ionbasa

Windows 7 Ultimate SP1 x64
 
 

Quote   Quote: Originally Posted by rap33042 View Post
To settle the topic of Dark vs Light once and for all:

BELL LAB PROVES EXISTENCE OF DARK SUCKERS!

For years it has been believed that electric bulbs emitted light. However, recent information from Bell Labs has proven otherwise. Electric bulbs don't emit light; they suck dark. Thus they now call these bulbs dark suckers. The dark sucker theory, according to a spokesman from the Labs, proves the existence of dark, that dark has mass heavier than that of light, and that dark is faster than light. The basis of the dark sucker theory is that electric bulbs suck dark. Take for example the dark suckers in the room where you are. There is less dark right next to them than there is elsewhere. The larger the dark sucker, the greater its capacity to suck dark. Dark suckers in a parking lot have a much greater capacity than the ones in this room.
As with all things, dark suckers don't last forever. Once they are full of dark, they can no longer suck. This is proven by the black spot on a full dark sucker. A new candle has a white wick. You will notice that after the first use, the wick turns black, representing all the dark which has been sucked into it. If you hold a pencil next to the wick of an operating candle, the tip will turn black because it got in the path of the dark flowing into the candle. Unfortunately, these primitive dark suckers have a very limited range.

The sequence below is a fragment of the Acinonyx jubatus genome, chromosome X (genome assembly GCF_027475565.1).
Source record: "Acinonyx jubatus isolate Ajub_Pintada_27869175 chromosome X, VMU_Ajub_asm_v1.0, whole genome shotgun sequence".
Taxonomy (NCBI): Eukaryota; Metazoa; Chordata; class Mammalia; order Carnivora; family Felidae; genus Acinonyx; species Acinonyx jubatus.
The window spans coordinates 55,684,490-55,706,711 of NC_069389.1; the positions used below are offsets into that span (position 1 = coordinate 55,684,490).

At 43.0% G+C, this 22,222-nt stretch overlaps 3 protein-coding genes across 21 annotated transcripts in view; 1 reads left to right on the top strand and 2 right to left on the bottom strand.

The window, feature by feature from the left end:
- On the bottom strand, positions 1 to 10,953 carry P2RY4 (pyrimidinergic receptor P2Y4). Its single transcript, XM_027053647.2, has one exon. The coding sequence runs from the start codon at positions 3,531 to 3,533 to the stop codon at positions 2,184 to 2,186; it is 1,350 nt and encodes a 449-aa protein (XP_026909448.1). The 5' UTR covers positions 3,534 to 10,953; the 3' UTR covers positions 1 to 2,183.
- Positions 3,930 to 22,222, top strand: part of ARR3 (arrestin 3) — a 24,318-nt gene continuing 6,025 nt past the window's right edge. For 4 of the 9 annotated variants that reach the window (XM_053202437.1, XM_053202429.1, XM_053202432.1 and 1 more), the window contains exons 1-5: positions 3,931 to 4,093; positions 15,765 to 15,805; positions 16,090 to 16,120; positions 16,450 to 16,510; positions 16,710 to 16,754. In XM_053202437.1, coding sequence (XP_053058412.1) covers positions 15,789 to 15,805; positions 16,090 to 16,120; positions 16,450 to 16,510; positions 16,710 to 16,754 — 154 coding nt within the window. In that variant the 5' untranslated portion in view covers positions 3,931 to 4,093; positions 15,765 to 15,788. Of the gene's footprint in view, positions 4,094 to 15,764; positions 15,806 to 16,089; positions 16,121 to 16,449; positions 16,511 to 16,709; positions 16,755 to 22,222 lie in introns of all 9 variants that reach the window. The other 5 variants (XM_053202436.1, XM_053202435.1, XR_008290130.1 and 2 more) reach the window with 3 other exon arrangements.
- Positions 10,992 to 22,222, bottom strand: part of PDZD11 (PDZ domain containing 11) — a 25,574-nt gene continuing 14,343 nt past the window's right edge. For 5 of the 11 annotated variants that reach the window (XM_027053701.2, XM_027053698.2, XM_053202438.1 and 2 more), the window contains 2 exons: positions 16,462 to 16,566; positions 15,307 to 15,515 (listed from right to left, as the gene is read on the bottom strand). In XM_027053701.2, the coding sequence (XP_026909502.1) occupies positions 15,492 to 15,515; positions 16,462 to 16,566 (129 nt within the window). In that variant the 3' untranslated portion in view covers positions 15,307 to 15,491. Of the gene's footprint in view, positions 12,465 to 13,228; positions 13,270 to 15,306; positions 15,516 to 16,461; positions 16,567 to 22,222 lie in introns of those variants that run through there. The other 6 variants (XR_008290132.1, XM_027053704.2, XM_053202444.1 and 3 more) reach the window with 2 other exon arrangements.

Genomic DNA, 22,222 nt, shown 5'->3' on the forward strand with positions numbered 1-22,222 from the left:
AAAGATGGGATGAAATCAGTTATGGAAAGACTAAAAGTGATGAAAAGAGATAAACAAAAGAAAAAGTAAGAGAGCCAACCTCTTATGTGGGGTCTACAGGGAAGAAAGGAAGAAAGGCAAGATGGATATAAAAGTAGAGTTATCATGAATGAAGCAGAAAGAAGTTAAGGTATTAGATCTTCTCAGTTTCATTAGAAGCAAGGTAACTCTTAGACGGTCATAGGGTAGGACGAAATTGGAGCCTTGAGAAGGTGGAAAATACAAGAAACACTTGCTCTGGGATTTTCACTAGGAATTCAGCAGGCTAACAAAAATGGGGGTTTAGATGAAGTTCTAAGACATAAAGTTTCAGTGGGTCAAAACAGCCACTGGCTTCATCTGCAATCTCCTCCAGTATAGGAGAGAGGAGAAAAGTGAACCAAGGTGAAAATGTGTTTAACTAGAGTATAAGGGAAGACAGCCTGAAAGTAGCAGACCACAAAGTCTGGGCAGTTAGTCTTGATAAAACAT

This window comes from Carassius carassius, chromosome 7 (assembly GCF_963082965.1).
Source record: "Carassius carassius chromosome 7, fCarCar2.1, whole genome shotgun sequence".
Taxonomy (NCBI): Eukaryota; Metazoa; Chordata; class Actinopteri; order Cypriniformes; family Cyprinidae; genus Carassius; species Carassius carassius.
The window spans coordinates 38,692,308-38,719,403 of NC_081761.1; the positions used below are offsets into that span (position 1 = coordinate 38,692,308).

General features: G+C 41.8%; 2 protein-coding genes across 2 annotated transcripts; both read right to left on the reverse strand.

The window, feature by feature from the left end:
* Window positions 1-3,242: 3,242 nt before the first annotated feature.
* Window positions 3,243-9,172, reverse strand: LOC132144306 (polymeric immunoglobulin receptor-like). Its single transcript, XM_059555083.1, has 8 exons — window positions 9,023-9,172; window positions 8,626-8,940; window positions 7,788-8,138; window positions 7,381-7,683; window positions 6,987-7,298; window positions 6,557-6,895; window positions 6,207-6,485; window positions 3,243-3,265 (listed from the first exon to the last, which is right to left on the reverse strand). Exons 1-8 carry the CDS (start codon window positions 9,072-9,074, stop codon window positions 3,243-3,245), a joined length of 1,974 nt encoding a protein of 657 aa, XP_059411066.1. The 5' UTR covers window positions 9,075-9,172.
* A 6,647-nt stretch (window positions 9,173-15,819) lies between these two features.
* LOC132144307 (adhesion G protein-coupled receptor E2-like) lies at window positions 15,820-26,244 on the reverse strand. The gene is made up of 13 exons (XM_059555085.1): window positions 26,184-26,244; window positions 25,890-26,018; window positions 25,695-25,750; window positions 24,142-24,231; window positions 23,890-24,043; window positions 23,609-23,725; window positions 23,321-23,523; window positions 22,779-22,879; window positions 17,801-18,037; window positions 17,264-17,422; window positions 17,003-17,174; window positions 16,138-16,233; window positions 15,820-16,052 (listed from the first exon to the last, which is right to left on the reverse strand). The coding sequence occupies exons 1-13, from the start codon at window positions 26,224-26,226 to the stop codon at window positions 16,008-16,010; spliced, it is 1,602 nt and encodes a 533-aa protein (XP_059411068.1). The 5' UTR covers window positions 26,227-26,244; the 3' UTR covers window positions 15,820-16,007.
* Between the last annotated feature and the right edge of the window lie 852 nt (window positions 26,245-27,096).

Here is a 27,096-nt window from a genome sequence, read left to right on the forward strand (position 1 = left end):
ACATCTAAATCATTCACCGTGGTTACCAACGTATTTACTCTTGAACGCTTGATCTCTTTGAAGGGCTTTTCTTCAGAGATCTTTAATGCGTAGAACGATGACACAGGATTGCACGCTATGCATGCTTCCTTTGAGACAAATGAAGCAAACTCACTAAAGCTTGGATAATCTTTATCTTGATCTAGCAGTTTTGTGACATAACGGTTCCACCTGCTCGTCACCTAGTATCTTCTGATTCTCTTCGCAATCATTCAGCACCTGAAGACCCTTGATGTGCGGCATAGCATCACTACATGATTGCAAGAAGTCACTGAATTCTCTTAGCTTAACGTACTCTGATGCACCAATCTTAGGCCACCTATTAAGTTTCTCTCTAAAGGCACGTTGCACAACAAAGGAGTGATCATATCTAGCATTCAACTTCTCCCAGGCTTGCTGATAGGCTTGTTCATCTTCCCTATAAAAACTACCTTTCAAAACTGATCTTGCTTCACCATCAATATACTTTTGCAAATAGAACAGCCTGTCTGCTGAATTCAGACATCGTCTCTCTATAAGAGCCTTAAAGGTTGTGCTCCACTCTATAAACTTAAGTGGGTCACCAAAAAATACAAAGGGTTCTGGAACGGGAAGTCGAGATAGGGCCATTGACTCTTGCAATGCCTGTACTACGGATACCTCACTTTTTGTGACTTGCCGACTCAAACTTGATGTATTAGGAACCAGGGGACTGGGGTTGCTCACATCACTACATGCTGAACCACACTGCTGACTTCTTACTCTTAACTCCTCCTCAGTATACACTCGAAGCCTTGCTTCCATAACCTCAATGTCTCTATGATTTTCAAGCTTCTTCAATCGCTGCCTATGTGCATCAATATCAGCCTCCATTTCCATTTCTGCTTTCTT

There are also portable dark suckers. The bulbs in these can't handle all of the dark by themselves, and must be aided by a dark storage unit. When the dark storage unit is full, it must be either emptied or replaced before the portable dark sucker can operate again.
Dark has mass. When dark goes into a dark sucker, friction from this mass generates heat. Thus it is not wise to touch an operating dark sucker. Candles present a special problem, as the dark must travel in the solid wick instead of through glass. This generates a great amount of heat. Thus it can be very dangerous to touch an operating candle.
Dark is also heavier than light. If you swim deeper and deeper, you notice it gets darker and darker. When you reach a depth of approximately fifty feet, you are in total darkness. This is because the heavier dark sinks to the bottom of the lake and the lighter light floats to the top.